It will undoubtedly be a difficult time for your family and loved ones when you die. However, with sound estate planning, you can ease their burden by ensuring that your affairs are managed by someone you trust, your assets are transferred according to your wishes, and any tax liabilities are minimised.
The first and most fundamental step in estate planning is to consider making a valid will. Your will sets out who you want to administer your estate (the executor) and how you wish your assets to be distributed. If you die without a will and are deemed ‘intestate', your estate could be distributed according to the relevant state legislation. This may result in a distribution that is different from your wishes, add considerably to the time and cost involved, and open up the possibility of a legal challenge.
Another important element of estate planning is to think about having a current power of attorney in place. A power of attorney allows you to nominate a trusted family member or friend to make decisions and act on your behalf.
If you have a large, financially complex asset base, your estate planning needs may also include establishing some form of testamentary trust or asset management structure to help ensure your assets are passed on smoothly and tax-effectively.
Your superannuation is not automatically included in your will as part of your estate or assets, so it is important that you consider completing a valid and appropriate death benefit nomination that will direct your super fund on how to deal with your superannuation.
As you might expect, estate planning involves legal as well as financial specialists. While a solicitor can take care of the legal aspects of your will, we can look at your total financial picture and help you with a broad range of issues such as funding and protecting your estate and minimising tax.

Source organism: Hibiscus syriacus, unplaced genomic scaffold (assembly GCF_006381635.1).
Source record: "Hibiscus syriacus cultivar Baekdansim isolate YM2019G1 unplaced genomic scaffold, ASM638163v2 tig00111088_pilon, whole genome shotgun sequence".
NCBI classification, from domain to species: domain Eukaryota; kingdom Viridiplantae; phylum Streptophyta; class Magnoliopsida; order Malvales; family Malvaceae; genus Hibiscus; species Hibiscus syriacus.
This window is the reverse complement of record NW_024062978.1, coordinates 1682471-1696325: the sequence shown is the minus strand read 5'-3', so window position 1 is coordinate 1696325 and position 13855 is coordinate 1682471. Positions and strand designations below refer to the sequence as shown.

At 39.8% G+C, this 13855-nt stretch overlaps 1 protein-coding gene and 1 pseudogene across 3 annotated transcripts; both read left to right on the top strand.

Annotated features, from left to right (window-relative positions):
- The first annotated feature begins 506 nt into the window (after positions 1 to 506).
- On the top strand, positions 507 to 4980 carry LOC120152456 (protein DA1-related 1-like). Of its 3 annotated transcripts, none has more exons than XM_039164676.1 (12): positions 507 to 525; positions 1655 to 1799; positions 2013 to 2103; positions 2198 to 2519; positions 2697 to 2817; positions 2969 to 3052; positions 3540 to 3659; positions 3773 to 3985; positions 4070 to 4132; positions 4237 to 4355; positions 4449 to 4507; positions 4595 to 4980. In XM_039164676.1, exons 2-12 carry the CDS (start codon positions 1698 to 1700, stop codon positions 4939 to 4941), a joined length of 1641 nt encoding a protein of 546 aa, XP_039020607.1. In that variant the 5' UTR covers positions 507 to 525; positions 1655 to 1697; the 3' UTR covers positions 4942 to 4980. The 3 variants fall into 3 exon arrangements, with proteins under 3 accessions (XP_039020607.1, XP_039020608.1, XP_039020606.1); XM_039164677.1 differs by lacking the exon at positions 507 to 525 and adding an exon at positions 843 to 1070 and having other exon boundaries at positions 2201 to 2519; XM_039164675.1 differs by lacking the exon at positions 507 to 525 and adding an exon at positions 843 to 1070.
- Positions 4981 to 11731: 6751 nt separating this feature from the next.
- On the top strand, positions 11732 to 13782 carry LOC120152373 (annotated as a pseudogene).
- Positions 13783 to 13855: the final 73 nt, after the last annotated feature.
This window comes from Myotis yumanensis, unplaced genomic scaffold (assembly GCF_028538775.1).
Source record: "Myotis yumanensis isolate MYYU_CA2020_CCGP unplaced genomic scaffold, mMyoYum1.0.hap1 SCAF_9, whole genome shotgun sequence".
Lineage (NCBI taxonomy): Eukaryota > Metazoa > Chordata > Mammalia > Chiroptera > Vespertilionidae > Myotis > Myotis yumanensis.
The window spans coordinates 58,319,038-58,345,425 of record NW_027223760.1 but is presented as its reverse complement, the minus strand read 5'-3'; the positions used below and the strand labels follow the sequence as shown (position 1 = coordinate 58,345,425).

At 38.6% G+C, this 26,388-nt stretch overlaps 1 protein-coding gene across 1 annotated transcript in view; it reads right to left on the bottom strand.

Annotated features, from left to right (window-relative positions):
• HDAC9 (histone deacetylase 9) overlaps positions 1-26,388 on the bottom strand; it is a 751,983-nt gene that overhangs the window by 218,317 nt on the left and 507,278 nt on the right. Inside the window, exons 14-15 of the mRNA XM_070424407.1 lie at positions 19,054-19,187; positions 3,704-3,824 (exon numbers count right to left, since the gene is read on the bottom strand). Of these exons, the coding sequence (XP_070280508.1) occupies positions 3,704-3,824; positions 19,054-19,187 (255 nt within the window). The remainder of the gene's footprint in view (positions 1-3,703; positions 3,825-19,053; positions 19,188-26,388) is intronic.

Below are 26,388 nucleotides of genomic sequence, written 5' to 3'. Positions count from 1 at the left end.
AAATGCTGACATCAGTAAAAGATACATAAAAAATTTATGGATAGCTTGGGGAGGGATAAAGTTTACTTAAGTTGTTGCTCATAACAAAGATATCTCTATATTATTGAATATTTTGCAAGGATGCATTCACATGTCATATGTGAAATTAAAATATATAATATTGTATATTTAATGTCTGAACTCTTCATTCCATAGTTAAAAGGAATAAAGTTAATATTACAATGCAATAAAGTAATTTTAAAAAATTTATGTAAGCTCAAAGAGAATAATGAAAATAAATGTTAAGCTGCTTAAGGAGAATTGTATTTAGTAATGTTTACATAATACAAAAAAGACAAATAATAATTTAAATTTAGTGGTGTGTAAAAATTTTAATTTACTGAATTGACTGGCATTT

To find out how we can help you with estate planning, call 07 3831 7629 or email us.
When planning for your financial future, it is important to find out if you qualify for any of the government benefits available to individuals and families. These include (but are not limited to) the Age Pension, Mature Age Allowance, Family Tax Benefit, Parenting Payment and Disability Support Pension. There is also a range of benefits for service veterans.
As well as the Age Pension, retirees may be eligible for benefits including the Health Care Card, Commonwealth Seniors Health Care Card, Pensioner Concession Card and the Pharmaceutical Allowance. Eligibility criteria apply to each benefit. These criteria can be quite complex and can change over time.
The Age Pension can be an important element of some people’s retirement income. We can help you structure your investments and assets to maximise your chances of qualifying for a pension. We’ll review your situation and look at your assets, including property, investments and superannuation savings, and assess how these could affect your social security entitlements.
To find out how we can help you maximise your social security entitlements, call 07 3831 7629 or email us.
It is undoubtedly a very emotional and difficult decision to help a loved one enter an aged care facility. However, what most people aren’t prepared for are the financial complexities that go hand in hand with this. For example, the questions invariably that people have to grapple with include: how will my Centrelink entitlements be affected, what should we do with the family home, how much will seeking care cost me and, most importantly, how will we be able to afford it?
In response to many of our clients struggling with the financial complexities of aged care, we now offer comprehensive aged care financial advice to help support you when you need it the most. This will help you make the right decision for your loved ones with confidence and clarity, and ensure that your best endeavors are also the most financially prudent ones.
To find out how we can help you with aged care advice, call 07 3831 7629 or email us.